ERP software deployment dramatically improve their likelihood for success when business and IT leaders create a governance model that identifies the ERP capabilities that best support common, different and new ideas for competitive advantage and then choose to manage those capabilities within the flexibility or constraints of systems of record, differentiation and innovation. The result is a more flexible ERP system that can distinguish its capabilities in order to get more life and value from foundational components and allow more investment in those capabilities that can drive competitive advantages for the business.
The third governance best practice is to expand the thinking when creating ERP software objectives. When determining business software objectives, business users normally answer the WHAT question (e.g. what do we want to achieve?), and then IT answers the HOW question (e.g. here is how we'll do it). However, governance thinking is much more focused on the WHY question (e.g. why do we want to do this?). When evaluating your ERP initiatives and objectives, applying a governance mindset to focus on the WHY questions, in concert with the WHAT and HOW questions, will enable you to better prioritize the actions and activities which lead to the most strategic and highest payback outcomes.
The fourth best practice is to support your enterprise software governance with resourcing, communications, cadence and tools.
Resourcing will include assembling the user committees, project team and at least one steering committee. These groups should be made up of cross-departmental teams. A good team building practice is to first to identify the right roles, then identify the responsibilities and skills required for those roles and then to match those roles to the right people. This is different than the more typical approach of identifying resources with availability and assigning them to roles. It's no secret among experienced project teams that the right people for a team are quite often the people with the least availability. That's not a coincidence, and probably why my dad used to say if you want something done, give it to a busy man.
Governance communications generally include weekly project team status reports and monthly steering committee reports. Agile ERP implementations will also include agile specific reports such as sprint based burn down charts, velocity charts, stage gate reviews and iteration retrospectives. If there is a change management program (and hopefully there is) it will deliver communications to a much broader audience based on a Communication Plan. Status report content is mutually defined by the content creators and recipients, but normally includes overall project status as well as status broken down by program area (e.g. status for the data migration, software customization, system integration, staffing, change management, scope, time, cost, quality and outcomes). Program risks and Issues should be separately reported, noting that risks are events which may occur and need mitigation while issues are events which have occurred and need resolution. ERP implementation deviations that cause impact to project goals or the project management cornerstones of scope, time, cost or quality need to be separately reviewed and generally include accompanying remediation plans.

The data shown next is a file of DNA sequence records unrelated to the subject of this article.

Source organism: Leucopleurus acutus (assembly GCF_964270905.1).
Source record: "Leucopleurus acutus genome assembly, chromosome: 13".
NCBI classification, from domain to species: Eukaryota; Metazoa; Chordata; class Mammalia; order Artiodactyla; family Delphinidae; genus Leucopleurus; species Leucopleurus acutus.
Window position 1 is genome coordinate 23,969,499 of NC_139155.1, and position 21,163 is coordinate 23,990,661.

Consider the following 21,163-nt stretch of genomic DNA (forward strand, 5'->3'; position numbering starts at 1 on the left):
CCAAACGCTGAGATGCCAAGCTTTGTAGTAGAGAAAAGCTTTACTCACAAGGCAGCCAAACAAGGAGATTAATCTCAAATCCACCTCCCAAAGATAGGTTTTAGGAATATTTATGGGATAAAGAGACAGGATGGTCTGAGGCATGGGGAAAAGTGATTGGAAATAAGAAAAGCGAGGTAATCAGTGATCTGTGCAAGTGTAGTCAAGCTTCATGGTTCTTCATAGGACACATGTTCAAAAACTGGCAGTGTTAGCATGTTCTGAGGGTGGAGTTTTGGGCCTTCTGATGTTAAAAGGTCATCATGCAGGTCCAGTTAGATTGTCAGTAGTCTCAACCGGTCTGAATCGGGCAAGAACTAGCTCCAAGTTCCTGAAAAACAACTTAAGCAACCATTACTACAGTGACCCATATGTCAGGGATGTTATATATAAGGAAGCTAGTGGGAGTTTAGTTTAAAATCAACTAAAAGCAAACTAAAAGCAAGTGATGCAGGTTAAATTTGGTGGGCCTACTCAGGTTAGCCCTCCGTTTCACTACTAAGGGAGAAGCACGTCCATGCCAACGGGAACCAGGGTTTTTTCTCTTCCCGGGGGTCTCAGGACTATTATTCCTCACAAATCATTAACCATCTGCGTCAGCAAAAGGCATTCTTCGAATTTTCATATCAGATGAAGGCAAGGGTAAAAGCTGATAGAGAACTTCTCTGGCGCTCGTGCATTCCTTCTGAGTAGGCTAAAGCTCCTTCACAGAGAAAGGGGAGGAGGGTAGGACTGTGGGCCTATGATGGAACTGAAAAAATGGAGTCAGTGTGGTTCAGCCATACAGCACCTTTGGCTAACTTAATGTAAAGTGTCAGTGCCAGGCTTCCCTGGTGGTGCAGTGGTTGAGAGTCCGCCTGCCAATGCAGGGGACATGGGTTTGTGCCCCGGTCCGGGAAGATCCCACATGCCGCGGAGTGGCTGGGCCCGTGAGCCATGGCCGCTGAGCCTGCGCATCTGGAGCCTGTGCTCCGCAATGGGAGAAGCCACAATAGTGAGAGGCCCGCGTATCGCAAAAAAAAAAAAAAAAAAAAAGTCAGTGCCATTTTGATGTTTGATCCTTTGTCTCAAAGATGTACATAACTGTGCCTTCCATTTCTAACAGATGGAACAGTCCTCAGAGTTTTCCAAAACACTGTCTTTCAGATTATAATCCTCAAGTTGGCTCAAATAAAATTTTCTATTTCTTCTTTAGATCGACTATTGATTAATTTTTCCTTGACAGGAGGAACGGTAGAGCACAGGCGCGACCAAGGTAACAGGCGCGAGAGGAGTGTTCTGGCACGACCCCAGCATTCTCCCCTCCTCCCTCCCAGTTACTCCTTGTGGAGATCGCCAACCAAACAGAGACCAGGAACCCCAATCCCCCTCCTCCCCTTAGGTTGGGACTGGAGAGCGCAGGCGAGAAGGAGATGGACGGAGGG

ERP project governance cadence will include the many on-demand and recurring meetings, such as weekly project team meetings, monthly steering committee meetings and agile-based meetings such as the daily standups, backlog grooming, release planning, sprint demos and iteration retrospectives. These get togethers should use agreed upon agendas, deliver meeting contents in advance of the meetings, be led by informed facilitators and realize planned outcomes. Unproductive meetings represent significant productivity leakage that often flies under the radar or is even accepted as the status quo. A governance best practice is to plan and measure meeting outcomes, and alter the agenda or even cancel the meetings if not getting the expected outcomes.
Software tools are needed to automate ERP project planning and execution. It's best if a single tool or a few integrated tools can be used to track and report project status, project progress, risks and issues, change control, performance metrics and agile measures (e.g. product backlog, release backlog, sprint backlogs and other agile reporting mentioned above). Common tools include Rally and Jira for relatively simple projects or Microsoft Team Foundation Server (TFS) and IBM Rational Team Concert for more sophisticated projects.
The ERP software governance methodology, model, management methods and expected outcomes should be memorialized in a standalone governance plan and reviewed during weekly project team meetings and monthly steering committee meetings.
The ERP governance plan is the single best tool to empower the company to view the ERP project through the windshield, and not just the rear view mirror, and is essential in order to steer the ERP effort to a planned destination, and not just be along for the ride.
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An ERP governance plan is the single best tool to empower the company to view the ERP effort through the windshield, and not just the rear view mirror, and is essential in order to steer the ERP project to a planned destination, and not just be along for the ride.